Standing at her desk, drawing her graphic memoir, Alison Bechdel is surrounded by the ghosts of her past. On stage right is her younger self, who pesters her mother Helen as she attempts to practice Chopin on the piano. On stage left is Alison’s father, flirting with a man elsewhere in her home. Alison is an observer, watching the breakdown of her parents’ relationship in retrospect.

Sexuality, subway rides, and Jackie Kennedy: A sneak peek of Barnard Theater’s spring season - Columbia Spectator

To Barnard adjunct lecturer Lisa Rothe, the theater maker’s job is to reflect and hold up a mirror to human nature. This is the goal of Barnard’s upcoming Senior Thesis Festival, which will stage four plays touching on longing, trauma, and the harsh realities of the creative process. And the first musical on the docket, Lisa Kron’s “Fun Home,” achieves this beautifully according to Rothe, the production’s director.

Must the show go on? A look at mental health in the theater industry and in campus theater

Since the early 1800s, the theatrical credo, “The show must go on” has almost become a badge of honor for the theater industry. It is a phrase in show business, meaning that regardless of what catastrophe has occurred, the proceedings must continue. For over two centuries, this rhetoric has dominated the entertainment scene. But recently, campus and professional theatermakers have started to question the impacts of the “show must go on” mentality, particularly when it comes to mental health.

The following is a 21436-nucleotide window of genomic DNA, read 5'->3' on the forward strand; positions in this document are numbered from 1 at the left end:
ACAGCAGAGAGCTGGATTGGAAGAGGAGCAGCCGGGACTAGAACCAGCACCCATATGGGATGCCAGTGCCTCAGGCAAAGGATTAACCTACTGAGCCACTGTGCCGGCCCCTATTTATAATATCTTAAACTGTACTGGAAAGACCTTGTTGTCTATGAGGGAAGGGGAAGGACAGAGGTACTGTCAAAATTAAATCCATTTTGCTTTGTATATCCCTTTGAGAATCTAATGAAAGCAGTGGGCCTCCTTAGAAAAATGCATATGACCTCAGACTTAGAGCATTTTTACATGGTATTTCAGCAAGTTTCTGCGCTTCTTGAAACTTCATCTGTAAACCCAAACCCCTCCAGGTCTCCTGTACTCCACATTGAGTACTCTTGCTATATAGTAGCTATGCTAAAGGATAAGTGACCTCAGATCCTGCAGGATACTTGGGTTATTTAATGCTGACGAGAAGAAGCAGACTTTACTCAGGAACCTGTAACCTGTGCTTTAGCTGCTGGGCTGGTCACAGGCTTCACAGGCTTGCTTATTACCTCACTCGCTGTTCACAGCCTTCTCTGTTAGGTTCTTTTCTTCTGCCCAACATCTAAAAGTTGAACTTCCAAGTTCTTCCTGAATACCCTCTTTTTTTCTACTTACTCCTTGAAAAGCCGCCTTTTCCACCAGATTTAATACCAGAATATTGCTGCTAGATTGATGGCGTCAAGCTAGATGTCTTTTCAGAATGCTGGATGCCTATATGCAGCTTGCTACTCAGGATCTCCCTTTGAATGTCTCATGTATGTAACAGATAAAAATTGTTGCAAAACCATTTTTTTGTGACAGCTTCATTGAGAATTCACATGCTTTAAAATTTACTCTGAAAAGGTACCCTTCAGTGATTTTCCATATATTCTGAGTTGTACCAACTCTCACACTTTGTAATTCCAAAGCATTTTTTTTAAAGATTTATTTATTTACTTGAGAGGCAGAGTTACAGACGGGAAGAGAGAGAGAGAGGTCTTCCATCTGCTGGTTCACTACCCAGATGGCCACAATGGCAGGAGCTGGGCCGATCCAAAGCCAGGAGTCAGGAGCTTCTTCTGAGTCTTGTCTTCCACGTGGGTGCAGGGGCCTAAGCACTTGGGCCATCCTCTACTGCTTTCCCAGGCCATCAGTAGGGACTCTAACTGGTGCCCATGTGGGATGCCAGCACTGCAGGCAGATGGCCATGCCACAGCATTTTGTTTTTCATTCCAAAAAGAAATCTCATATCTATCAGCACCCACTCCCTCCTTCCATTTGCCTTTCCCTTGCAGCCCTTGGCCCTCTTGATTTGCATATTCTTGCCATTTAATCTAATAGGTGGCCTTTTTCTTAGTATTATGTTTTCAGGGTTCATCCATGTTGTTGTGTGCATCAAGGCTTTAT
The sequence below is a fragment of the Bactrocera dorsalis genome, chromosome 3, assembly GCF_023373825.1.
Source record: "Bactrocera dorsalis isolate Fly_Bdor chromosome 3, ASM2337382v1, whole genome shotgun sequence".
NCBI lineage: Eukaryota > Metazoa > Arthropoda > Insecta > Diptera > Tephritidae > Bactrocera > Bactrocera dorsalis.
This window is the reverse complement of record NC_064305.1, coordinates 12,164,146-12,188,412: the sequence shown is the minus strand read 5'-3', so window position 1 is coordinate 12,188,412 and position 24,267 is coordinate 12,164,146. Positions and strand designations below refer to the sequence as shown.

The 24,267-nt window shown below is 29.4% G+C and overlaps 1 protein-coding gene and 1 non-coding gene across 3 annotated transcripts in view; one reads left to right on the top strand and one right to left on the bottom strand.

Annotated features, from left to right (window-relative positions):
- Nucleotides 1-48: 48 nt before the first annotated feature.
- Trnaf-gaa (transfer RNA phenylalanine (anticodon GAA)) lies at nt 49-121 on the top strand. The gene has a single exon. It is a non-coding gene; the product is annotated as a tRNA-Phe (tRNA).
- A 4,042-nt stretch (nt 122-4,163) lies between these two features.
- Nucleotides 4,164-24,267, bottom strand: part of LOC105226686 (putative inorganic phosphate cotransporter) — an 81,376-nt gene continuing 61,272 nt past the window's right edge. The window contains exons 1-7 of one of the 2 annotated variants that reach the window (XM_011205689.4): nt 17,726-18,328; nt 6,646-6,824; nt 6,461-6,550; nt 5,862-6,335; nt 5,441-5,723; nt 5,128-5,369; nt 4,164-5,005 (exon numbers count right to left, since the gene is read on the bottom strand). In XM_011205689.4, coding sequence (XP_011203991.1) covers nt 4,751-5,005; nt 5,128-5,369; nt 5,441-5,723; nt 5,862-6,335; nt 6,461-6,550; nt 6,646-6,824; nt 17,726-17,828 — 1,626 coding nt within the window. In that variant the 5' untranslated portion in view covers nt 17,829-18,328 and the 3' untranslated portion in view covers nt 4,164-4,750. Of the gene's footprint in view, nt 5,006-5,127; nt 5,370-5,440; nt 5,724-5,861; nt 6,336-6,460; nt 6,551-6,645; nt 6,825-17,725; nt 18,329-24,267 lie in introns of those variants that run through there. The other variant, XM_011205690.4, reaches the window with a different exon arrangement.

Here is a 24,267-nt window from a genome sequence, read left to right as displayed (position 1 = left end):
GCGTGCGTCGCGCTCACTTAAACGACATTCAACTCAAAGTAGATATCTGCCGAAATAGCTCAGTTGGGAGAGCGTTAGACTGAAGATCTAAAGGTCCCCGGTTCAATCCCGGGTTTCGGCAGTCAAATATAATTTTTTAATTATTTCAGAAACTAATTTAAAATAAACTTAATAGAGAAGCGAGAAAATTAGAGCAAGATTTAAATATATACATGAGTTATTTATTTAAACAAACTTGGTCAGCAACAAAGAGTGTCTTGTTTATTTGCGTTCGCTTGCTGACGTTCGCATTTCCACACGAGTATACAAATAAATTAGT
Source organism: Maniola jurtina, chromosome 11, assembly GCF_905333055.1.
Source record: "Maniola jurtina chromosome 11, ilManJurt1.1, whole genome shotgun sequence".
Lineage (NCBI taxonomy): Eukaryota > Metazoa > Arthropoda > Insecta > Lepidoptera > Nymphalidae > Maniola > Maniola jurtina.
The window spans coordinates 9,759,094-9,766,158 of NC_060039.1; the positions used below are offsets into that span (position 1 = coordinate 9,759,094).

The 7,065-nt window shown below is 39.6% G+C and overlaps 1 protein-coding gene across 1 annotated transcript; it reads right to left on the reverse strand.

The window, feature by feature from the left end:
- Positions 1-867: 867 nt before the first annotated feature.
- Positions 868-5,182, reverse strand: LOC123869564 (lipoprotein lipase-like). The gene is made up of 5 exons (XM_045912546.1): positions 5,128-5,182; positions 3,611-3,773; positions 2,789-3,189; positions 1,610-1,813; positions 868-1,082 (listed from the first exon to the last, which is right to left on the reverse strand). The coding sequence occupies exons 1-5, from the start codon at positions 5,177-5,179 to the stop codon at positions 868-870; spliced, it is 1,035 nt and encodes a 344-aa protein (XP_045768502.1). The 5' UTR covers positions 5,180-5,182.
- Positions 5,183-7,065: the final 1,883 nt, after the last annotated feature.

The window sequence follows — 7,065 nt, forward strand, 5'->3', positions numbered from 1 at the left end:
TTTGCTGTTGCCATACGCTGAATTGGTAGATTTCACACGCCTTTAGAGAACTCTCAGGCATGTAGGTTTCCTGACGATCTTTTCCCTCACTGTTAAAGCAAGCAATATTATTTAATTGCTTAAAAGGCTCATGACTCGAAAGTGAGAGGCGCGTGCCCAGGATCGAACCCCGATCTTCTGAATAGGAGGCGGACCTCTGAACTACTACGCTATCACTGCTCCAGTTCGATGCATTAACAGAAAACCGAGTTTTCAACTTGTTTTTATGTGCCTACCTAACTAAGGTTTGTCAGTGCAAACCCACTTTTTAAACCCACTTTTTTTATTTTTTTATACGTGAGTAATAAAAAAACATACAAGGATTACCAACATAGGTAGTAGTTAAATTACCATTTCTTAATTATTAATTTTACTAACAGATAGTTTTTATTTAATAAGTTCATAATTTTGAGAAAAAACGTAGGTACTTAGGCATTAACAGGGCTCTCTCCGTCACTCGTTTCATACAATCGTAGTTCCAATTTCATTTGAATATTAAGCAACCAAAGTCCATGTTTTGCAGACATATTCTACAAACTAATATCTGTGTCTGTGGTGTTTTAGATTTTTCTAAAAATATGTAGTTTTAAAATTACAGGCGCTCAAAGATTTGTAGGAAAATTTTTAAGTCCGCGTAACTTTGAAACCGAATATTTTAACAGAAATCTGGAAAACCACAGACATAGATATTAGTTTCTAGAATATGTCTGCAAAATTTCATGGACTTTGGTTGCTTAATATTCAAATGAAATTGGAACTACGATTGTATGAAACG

Barnard Theater Department’s ‘By the Way, Meet Vera Stark’ explores performance through satire and innovative use of space and media

Hollywood film “The Belle of New Orleans” is projected onto a semi-translucent curtain, transporting the audience to a 1930s screening. The setting transitions from a modern-day colloquium to a 1970s talk show, the audience’s role in the story adapting accordingly. This is the sprawling, self-referential nature of the second act of “By The Way, Meet Vera Stark.”

Puppetry, time jumps, and stereotypes: A sneak peek of Barnard Theater’s fall season

Barnard adjunct lecturer Ran Xia, director of the upcoming Barnard production of Sarah Ruhl’s “Orlando,” and assistant director, Eleanor Hannah Reich, BC ‘22, sit outside Milbank Hall on the bustling Barnard campus. Hearing loud construction noises, they joke about staging the play outdoors. It would be COVID-19 friendly and mask-free, but when thinking about all the preparation that has already been done for an in-person production, Reich asks, “Can you imagine telling the designers?”...

CMTS seniors sing ‘Goodbye’ to Columbia in its 2021 Senior Showcase

After previously performing in productions such as “Godspell” with the Columbia Musical Theatre Society, Joel Meyers, CC ’21, dons his graduation robe and a mask for one last hurrah. He sings a verse of “Goodbye” in front of Butler Library, performing the “Catch Me If You Can” number with seven other seniors from the Columbia Musical Theatre Society as a farewell to their college performance days and to conclude CMTS’ 2021 Senior Showcase...